Posts tagged ‘Riots’

The U.S. Moves Its Embassy

This past week, a piece of legislation first passed in 1995 under President Clinton was finally implemented.  The Congress at that time passed the Jerusalem Embassy Act, which recognized Jerusalem as the capital city of Israel and made plans to move the U.S. embassy to Jerusalem from Tel Aviv.  Since that time, Presidents Clinton, Bush, and Obama have delayed the move, citing national security concerns.  President Trump decided it was finally time to make the move.  So, a week ago Monday, the new U.S. embassy opened in Jerusalem.

While celebrations were taking place at the new embassy, only miles away, along Israel’s border at the Gaza Strip, members of Hamas were protesting the move, seeking to storm the border into Israel while flying incendiary kites across the border into Israel.  50 of these rioters were killed by Israeli forces.  Some other Palestinians were also killed, including an eight-month-old girl.

The antipathy between the Israelis and Palestinians is nothing new.  Both groups claim rights to this region and look suspiciously at the intentions and activities of the other.  The terrorist provocations of Hamas serve only to heighten tensions.

To some Christians, unalloyed support for the modern-day nation of Israel by the U.S. is a theological necessity, for they believe that anything less is a direct affront to the covenant that God made with Abraham to give him and his ancestors land in this region.  Other Christians, among whom I would include myself, do not see a one-to-one correlation between the ancient theocracy of the people of Israel and the modern democracy of the nation of Israel.  The true heirs of Abraham are not ethnic Jews living in a particular region of the world, but all those who, by faith, call on Abraham’s God – whether these people be ethnically Jewish or ethnically Gentile.  Abraham’s true heirs do not so much concern themselves with a particular piece of land in the Middle East as they do with an all-encompassing kingdom of God.

This second view does not mean, of course, that Christians should not be concerned with the events that are unfolding in the Middle East.  It is standard practice for sovereign nations to be able to name their own capitals and it is standard protocol for other nations to respect and recognize these capitals and place embassies in them, as the U.S. has now done with Israel.  Geopolitically, Israel’s status as a democracy in a region that is widely known for oppressive regimes is an important and stabilizing influence.  It is also essential to have a safe haven for ethnic Jews in an area of the world that has proven to be widely and often vociferously anti-Semitic.

At the same time, we cannot forget or overlook the struggle and suffering that many Palestinians face.  Living under Hamas has never been easy.  The small number of Christians in this region are doing yeoman’s work as they open their churches and homes to their Muslim neighbors who have been displaced by riots and bombings.  They are shining examples of Christ’s love in an area of our world that is regularly marked by hate and unrest.  These faithful people deserve our prayers and support.  They too need safe places to live and free communities in which to thrive.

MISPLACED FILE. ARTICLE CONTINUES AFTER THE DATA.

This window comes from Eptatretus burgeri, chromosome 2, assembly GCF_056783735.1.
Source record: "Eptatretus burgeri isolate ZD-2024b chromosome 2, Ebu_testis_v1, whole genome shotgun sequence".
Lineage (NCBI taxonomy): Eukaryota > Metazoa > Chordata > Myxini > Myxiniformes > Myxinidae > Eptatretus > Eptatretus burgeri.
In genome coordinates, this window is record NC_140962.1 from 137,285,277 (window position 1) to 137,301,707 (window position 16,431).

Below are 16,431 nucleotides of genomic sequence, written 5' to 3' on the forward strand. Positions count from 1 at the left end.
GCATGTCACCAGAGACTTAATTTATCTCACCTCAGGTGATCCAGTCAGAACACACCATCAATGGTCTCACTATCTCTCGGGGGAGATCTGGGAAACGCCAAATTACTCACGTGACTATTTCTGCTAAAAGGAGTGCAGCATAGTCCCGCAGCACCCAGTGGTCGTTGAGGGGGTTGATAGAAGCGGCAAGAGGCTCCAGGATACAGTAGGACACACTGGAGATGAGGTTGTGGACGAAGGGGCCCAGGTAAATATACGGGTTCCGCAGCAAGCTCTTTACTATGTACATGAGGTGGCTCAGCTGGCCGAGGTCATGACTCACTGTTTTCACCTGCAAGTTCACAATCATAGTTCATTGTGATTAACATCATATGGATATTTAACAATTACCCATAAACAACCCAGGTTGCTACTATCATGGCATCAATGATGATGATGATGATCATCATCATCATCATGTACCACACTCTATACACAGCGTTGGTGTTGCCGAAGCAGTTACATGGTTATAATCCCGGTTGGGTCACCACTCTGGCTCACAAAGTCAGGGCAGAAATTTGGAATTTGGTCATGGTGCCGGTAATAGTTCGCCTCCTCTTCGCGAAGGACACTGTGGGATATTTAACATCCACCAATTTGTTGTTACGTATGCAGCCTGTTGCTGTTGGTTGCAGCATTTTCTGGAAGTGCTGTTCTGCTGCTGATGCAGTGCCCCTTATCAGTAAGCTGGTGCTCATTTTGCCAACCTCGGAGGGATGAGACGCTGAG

The unrest and violence that has been sparked by the move of the U.S. embassy from Tel Aviv to Jerusalem is a reminder of the volatility in civilization’s cradle and the fragility of human life.  Every U.S. president for the past 70 years has sought to broker peace in the Middle East and, sadly, every U.S. president has failed.  This is because, more than a president, we need a Prince – a Prince who knows how to bring peace.  He is the One in whom Israel once hoped.  He is the One who Palestinian Christians now proclaim.  And He is the One the whole world still needs.

Last week, a president kept a promise to move an embassy.  On the Last Day, a Prince will keep His promise to bring peace.  That’ll be a day to behold.

May 21, 2018 at 5:15 am 1 comment

Killing Racism: When Self-Preservation Meets Self-Sacrifice

Charlottesville Violence

Credit:  Getty Images

When James Alex Fields killed one person and injured nineteen others by purposely plowing his Dodge Challenger into a group of counter-protesters at an event called “Unite the Right” in Charlottesville, Virginia, which itself was protesting a decision by the city to remove a statue of Confederate General Robert E. Lee, racial animosity once again bubbled to the top of our national headlines and discussion.

President Trump, in the least controversial of his three statements on this tragedy, declared: